antimicrobial-resistanceWhat is antimicrobial resistance?

When microorganisms (such as bacteria, fungi, viruses, and parasites) changes their genetic structure and do not respond to antimicrobial drugs (such as antibiotics, antifungals, antivirals, antimalarials, and anthelmintics), the condition is known as antimicrobial resistance or drug resistance. As a result, the medicines become ineffective and infections persist in the body, increasing the risk of spread to others.

As per WHO globally, 48,0000 people develop multi-drug resistant tuberculosis each year, and antimicrobial resistance is complicating the fight against HIV and malaria as well.

Antimicrobial resistance (AMR) affects the effective prevention and treatment of an ever-increasing range of infections caused by bacteria, parasites, viruses and fungi.

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Antimicrobial resistance a global concern:

New resistance mechanisms of microbes are spreading globally, affecting the ability to treat common infectious diseases, resulting in prolonged illness, disability, and death.

Without effective antimicrobial medicines for prevention and treatment of infections, medical procedures such as organ transplantation, cancer chemotherapy, diabetes management and major surgery (for example, cesarean sections or hip replacements) become a very high risk.

Antimicrobial resistance increases the cost of health care with lengthier stays in hospitals and more intensive care required. The cost of health care for patients with resistant infections is higher than care for patients with non-resistant infections due to longer duration of illness, additional tests and use of more expensive drugs.

Factors responsible for antimicrobial resistance:

1) Drug resistance is a natural evolutionary phenomenon. When microorganisms are exposed to an antimicrobial, the more susceptible organisms succumb, leaving behind those resistant to the antimicrobial. They can then pass on their resistance to their offspring.

2) Misuse and overuse of antimicrobial given without professional oversight. For Examples when antibiotics are taken by people with viral infections like colds and flu.

3) Animal husbandry is a source of resistance to antibiotics

Sub-therapeutic doses of antibiotics are used in animal-rearing for promoting growth or preventing diseases. This can result in the growth of resistant microorganisms in animals, which can spread to humans.

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4) Lack of quality medicines contributes to drug resistance

Most drug quality assurance systems are weak. This can lead to poor quality medicines, exposing patients to sub-optimal concentrations of antimicrobial, thus creating the conditions for drug resistance to develop. In some countries poor access to antimicrobial forces patients to take incomplete courses of treatment or to seek alternatives that could include substandard medicines.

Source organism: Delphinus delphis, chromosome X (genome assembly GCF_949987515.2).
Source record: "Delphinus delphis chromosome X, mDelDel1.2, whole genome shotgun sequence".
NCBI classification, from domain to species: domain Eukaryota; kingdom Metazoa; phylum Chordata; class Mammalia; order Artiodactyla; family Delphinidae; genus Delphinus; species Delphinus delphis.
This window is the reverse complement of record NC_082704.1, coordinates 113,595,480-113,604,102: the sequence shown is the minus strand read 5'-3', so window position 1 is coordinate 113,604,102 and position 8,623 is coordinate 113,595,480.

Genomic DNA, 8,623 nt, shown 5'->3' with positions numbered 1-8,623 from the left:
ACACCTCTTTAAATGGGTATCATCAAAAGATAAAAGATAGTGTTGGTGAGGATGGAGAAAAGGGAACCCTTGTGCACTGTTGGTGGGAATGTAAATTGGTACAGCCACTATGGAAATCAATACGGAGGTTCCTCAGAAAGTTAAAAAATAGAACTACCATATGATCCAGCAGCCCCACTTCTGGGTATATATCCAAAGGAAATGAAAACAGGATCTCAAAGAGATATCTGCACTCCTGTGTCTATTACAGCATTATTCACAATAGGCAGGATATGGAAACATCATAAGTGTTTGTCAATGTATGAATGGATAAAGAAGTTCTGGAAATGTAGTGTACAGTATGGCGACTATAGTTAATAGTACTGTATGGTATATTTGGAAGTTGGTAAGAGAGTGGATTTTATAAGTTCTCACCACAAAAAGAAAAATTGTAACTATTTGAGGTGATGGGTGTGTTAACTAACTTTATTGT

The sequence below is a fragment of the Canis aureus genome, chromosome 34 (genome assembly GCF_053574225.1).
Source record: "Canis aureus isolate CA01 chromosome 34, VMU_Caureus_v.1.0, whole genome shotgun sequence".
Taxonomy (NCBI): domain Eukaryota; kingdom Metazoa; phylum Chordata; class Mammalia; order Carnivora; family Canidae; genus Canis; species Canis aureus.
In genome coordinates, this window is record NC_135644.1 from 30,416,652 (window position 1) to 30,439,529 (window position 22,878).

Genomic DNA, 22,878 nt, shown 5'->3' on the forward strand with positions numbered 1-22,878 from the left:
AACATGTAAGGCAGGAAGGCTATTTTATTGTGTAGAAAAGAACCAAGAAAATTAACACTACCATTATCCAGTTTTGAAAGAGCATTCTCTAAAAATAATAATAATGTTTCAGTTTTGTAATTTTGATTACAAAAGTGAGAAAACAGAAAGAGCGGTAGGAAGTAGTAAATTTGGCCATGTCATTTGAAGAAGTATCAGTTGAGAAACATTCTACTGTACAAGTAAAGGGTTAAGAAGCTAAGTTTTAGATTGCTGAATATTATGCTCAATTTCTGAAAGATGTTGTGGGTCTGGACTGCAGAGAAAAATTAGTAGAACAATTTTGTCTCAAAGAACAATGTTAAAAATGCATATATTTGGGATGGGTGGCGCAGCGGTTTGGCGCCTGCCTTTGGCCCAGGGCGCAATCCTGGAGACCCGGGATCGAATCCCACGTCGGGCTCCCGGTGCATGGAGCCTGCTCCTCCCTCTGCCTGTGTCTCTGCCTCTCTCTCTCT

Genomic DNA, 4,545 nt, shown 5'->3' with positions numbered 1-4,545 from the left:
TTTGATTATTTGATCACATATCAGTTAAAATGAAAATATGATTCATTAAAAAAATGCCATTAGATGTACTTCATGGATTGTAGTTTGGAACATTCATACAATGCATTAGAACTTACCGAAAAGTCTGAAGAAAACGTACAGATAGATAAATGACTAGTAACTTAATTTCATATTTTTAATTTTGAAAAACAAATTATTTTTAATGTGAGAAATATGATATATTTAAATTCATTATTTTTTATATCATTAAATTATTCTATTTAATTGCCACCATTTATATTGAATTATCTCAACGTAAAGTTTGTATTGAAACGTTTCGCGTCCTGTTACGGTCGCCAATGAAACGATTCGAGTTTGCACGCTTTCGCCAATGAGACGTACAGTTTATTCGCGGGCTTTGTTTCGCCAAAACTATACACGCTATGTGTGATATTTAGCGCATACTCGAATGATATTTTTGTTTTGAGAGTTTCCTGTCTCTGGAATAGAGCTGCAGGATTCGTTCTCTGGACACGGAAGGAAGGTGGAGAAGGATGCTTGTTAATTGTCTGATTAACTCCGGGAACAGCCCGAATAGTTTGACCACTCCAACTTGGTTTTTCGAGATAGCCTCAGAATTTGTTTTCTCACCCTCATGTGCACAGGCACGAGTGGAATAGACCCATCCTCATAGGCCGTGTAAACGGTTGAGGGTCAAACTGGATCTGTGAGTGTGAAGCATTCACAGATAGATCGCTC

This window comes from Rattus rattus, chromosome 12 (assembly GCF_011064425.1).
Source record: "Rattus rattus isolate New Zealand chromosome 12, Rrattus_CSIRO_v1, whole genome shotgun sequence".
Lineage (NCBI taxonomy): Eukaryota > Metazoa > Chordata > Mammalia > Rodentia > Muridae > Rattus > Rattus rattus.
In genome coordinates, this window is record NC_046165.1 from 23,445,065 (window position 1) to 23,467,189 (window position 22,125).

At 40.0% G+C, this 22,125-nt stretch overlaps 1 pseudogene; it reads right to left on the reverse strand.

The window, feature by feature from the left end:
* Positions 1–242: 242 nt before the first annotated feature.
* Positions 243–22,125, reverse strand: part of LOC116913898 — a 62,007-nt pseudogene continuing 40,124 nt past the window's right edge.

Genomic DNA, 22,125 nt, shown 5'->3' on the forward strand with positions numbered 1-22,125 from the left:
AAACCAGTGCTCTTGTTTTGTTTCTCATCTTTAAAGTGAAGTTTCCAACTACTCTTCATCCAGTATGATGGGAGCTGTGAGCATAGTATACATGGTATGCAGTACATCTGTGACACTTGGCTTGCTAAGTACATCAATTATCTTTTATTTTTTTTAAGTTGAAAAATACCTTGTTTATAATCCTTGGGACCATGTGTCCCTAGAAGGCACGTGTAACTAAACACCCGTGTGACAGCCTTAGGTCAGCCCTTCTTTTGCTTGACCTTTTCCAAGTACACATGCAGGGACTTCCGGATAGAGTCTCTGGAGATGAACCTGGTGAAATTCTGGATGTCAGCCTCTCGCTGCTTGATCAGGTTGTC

5) Poor infection prevention and control amplifies drug resistance

-Poor infection prevention and control can increase the spread of drug-resistant infections. Hospitalized patients are one of the main reservoirs of resistant microorganisms. Patients who are carriers of resistant microorganisms can act as a source of infection for others.

-Antimicrobial resistant microbes are found in people, animals, food, and the environment (in water, soil, and air).  Poor infection control, inadequate sanitary conditions and inappropriate food-handling leads to spread of antimicrobial resistance.

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Here are the tips which will help you to prevent antibiotic resistance:

  • Never pressure your physician to prescribe an antibiotic unless he feels the need of it.
  • Take the prescribed antibiotic exactly as your physician tells you and always complete the full course of medication.
  • Never skip doses or stop taking an antibiotic early unless your doctor tells you to do so.
  • Never take an antibiotic for a viral infection like a cold or the flu.
  • Discard any leftover medication.
  • Never save antibiotics for the next time you get sick.
  • Never take antibiotics prescribed for someone else.
  • If your doctor determines that you do not have a bacterial infection, ask about alternative ways to relieve your symptoms.

In certain diseases where frequent antimicrobial drugs are required and the person is dependent on such medicines, homeopathy can be helpful to reduce the dependency . In certain recurrent or chronic bacterial, fungal and viral infections homeopathic medicines when given under expert’s guidance can boost your immune system to fight against the recurrent infection. When indicated homeopathic medicines are given, it can reduce the frequency, intensity, and duration of the infections. In some cases, homeopathy can be given in combination with antimicrobial drugs to help out the patient in a best possible way.

You can talk to one of Dr. Rajesh Shah’s associate doctors at Lifeforce Homeopathy by writing in at or calling at +91-22-66888888.

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– Written by Dr.Aparna Hingmire: LifeForce Team

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